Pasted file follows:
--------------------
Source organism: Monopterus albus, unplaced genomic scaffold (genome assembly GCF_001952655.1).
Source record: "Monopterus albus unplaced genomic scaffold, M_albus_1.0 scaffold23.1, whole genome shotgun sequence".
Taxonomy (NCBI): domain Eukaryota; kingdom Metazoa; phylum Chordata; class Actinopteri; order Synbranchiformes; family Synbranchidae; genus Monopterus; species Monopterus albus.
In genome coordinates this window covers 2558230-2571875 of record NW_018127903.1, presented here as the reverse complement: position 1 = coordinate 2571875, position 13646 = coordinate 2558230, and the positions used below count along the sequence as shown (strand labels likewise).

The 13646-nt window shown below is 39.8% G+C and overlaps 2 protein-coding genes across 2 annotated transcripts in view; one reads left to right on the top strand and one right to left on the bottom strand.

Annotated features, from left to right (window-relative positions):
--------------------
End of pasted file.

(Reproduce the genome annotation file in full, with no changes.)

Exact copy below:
Source organism: Monopterus albus, unplaced genomic scaffold (genome assembly GCF_001952655.1).
Source record: "Monopterus albus unplaced genomic scaffold, M_albus_1.0 scaffold23.1, whole genome shotgun sequence".
Taxonomy (NCBI): domain Eukaryota; kingdom Metazoa; phylum Chordata; class Actinopteri; order Synbranchiformes; family Synbranchidae; genus Monopterus; species Monopterus albus.
In genome coordinates this window covers 2558230-2571875 of record NW_018127903.1, presented here as the reverse complement: position 1 = coordinate 2571875, position 13646 = coordinate 2558230, and the positions used below count along the sequence as shown (strand labels likewise).

The 13646-nt window shown below is 39.8% G+C and overlaps 2 protein-coding genes across 2 annotated transcripts in view; one reads left to right on the top strand and one right to left on the bottom strand.

Annotated features, from left to right (window-relative positions):